Chicago, IL- The upcoming premier episode of ABC Television's legal drama "Eli Stone", which is being purported by industry insiders to endorse a link between autism and childhood vaccinations, is stirring up a heated debate amongst scientists, doctors, and anti-vaccination proponents.
The episode features a lawyer, who may or may not be having prophetic visions, involved in a civil suit claiming that a child's autism resulted from the flu vaccine. He argues for the placement of blame to be on the vaccine manufacturer and wins, leading to a large cash award for the child's family and, on the other side of the fourth wall, an angry response from the medical community.
"Perpetuating the myth that vaccines cause autism is irresponsible at best," Emperor Maximus VII, supreme overlord of the alliance of the American Medical Association, Amercian Academy of Pediatrics, and the Pharmaceutical Industry, explained. "If parents watch this program and choose to deny their children the health benefits of routine immunizations, both the offices of the American Broadcasting Company and the streets of Disney World will run red with the blood of my enemies."
These blatant attempts at censorship by the American medical and pharmaceutical establishment aren't being taken lightly by journalist and First Amendment scholar David Kirby, who has fought for years to bring the truth of the connection between mercury from vaccines and autism to the public. "I'm not anti-vaccine. I think vaccines are great for some people in some cases, just not for people who don't want their children to get autism. And I've got a pile of press releases this high to back up my claims."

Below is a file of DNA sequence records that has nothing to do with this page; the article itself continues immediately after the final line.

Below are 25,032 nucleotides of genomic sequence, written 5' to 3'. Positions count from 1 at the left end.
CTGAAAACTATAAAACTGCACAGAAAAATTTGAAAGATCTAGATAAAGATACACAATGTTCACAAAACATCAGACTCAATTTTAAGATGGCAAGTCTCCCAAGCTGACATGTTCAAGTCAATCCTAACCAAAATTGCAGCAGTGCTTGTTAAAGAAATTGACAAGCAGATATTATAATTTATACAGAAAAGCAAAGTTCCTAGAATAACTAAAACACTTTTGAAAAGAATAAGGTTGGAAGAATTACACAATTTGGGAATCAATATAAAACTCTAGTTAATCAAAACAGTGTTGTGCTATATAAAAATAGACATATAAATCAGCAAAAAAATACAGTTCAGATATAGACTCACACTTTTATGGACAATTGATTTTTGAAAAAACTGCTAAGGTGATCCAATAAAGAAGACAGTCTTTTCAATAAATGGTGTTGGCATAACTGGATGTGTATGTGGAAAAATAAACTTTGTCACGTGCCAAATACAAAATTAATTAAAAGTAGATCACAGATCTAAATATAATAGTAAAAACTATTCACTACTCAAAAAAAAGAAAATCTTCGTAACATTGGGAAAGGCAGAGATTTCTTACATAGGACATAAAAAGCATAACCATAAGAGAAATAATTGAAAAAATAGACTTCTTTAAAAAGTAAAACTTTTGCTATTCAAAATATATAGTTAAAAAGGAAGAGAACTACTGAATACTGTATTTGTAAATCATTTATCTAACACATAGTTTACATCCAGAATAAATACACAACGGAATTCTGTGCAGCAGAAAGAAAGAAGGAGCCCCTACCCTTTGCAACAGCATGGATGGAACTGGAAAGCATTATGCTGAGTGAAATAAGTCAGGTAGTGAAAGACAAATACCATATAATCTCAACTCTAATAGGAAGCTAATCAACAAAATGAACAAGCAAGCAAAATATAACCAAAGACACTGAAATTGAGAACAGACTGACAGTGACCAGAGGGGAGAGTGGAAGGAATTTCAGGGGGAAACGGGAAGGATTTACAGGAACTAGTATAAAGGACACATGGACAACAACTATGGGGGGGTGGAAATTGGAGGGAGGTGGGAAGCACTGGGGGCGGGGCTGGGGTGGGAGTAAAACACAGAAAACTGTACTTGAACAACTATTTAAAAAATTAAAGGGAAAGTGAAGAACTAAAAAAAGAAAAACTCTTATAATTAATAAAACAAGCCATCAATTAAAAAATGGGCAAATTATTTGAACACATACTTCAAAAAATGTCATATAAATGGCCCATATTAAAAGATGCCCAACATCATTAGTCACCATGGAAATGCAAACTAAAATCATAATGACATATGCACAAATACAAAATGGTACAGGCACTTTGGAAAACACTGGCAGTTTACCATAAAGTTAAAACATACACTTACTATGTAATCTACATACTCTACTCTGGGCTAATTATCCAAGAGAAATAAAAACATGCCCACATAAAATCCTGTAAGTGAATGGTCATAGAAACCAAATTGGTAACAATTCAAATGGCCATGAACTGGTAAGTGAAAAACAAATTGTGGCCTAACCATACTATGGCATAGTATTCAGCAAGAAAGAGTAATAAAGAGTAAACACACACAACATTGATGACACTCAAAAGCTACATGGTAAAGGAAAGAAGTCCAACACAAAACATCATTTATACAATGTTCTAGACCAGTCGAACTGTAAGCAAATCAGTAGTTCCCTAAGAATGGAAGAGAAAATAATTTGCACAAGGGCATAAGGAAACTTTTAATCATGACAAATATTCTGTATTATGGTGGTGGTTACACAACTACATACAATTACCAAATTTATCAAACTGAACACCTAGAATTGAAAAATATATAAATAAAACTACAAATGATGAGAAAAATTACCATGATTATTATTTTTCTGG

But what does John Q. Public think? How do regular folks, without the benefit of scientific, medical, or journalistic expertise in the etiology of autism feel about the controversial program. Area Jo-Ann Fabrics manager Stacy Harbst, along with many others, is relieved. "It's nice just to have more options. Working all day, and raising a family, doesn't allow a lot of time to educate myself on important topics like this. I don't know much about autism, or vaccines, but I am happy to know that in addition to Oprah and Parade Magazine, I can now obtain reputable science and health information from a prime time fictional television show."